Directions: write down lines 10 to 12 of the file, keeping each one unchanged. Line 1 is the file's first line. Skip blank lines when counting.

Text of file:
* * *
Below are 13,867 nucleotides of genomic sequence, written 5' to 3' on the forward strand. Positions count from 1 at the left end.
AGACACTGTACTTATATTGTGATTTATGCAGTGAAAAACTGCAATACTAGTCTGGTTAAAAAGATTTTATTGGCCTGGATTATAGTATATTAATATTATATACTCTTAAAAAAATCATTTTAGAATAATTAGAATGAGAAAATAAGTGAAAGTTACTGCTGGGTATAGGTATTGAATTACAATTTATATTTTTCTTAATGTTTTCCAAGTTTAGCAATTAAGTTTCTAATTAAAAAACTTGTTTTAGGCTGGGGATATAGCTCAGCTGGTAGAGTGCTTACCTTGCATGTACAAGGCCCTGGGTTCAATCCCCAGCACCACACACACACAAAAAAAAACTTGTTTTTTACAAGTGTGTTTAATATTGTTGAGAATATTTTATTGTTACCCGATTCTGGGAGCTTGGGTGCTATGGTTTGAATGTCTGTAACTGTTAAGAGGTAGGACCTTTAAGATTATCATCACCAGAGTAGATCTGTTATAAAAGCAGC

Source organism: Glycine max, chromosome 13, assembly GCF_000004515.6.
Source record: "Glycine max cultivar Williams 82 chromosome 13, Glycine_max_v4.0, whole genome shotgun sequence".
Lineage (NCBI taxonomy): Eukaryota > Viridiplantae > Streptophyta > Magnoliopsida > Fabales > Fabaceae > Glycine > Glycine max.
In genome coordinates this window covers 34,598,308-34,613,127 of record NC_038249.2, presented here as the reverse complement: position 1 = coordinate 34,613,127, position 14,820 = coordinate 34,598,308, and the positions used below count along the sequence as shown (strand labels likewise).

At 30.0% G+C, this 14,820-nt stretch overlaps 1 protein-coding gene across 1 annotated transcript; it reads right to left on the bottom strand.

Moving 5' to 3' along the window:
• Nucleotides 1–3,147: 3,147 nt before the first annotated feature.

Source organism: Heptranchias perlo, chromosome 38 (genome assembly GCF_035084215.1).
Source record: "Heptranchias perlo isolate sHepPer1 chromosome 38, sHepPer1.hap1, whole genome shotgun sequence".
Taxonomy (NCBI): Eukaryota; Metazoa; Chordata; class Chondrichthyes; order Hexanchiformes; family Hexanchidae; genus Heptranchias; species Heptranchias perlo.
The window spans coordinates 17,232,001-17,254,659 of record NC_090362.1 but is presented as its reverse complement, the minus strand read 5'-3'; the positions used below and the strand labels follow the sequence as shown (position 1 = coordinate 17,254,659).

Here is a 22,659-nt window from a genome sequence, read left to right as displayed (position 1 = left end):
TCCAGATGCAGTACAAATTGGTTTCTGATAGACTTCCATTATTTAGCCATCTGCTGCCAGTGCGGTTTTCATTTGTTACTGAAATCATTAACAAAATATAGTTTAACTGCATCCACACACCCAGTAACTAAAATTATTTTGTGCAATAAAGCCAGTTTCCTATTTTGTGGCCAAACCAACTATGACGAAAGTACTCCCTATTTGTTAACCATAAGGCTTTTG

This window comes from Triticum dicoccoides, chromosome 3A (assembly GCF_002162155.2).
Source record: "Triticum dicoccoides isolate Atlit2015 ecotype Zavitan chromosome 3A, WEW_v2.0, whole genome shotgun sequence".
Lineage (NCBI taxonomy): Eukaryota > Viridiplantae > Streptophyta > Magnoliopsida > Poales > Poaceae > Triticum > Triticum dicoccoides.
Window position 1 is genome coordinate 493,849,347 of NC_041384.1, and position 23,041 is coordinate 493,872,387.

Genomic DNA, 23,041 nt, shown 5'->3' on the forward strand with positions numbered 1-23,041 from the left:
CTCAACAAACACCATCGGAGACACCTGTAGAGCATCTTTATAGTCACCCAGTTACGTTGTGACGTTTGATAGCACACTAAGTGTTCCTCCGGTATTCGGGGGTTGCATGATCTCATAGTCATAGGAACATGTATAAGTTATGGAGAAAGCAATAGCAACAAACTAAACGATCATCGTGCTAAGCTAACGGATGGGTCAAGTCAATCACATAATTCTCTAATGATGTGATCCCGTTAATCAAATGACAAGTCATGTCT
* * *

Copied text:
Source organism: Heptranchias perlo, chromosome 38 (genome assembly GCF_035084215.1).
Source record: "Heptranchias perlo isolate sHepPer1 chromosome 38, sHepPer1.hap1, whole genome shotgun sequence".
Taxonomy (NCBI): Eukaryota; Metazoa; Chordata; class Chondrichthyes; order Hexanchiformes; family Hexanchidae; genus Heptranchias; species Heptranchias perlo.